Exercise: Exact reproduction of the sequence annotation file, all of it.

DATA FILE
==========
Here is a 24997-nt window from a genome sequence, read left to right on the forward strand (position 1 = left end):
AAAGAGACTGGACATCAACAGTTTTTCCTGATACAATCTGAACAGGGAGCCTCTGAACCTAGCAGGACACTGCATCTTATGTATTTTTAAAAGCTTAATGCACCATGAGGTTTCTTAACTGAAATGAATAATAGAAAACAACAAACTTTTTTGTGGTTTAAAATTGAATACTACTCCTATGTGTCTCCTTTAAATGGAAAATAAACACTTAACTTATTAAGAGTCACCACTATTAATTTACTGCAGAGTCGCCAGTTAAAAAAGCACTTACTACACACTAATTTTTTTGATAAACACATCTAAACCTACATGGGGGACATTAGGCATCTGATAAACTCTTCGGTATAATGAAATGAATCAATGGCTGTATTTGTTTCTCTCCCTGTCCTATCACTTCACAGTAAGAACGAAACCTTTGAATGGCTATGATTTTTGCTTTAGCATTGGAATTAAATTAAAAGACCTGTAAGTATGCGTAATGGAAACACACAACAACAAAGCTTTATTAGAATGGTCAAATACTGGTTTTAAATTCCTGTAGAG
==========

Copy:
Here is a 24997-nt window from a genome sequence, read left to right on the forward strand (position 1 = left end):
AAAGAGACTGGACATCAACAGTTTTTCCTGATACAATCTGAACAGGGAGCCTCTGAACCTAGCAGGACACTGCATCTTATGTATTTTTAAAAGCTTAATGCACCATGAGGTTTCTTAACTGAAATGAATAATAGAAAACAACAAACTTTTTTGTGGTTTAAAATTGAATACTACTCCTATGTGTCTCCTTTAAATGGAAAATAAACACTTAACTTATTAAGAGTCACCACTATTAATTTACTGCAGAGTCGCCAGTTAAAAAAGCACTTACTACACACTAATTTTTTTGATAAACACATCTAAACCTACATGGGGGACATTAGGCATCTGATAAACTCTTCGGTATAATGAAATGAATCAATGGCTGTATTTGTTTCTCTCCCTGTCCTATCACTTCACAGTAAGAACGAAACCTTTGAATGGCTATGATTTTTGCTTTAGCATTGGAATTAAATTAAAAGACCTGTAAGTATGCGTAATGGAAACACACAACAACAAAGCTTTATTAGAATGGTCAAATACTGGTTTTAAATTCCTGTAGAG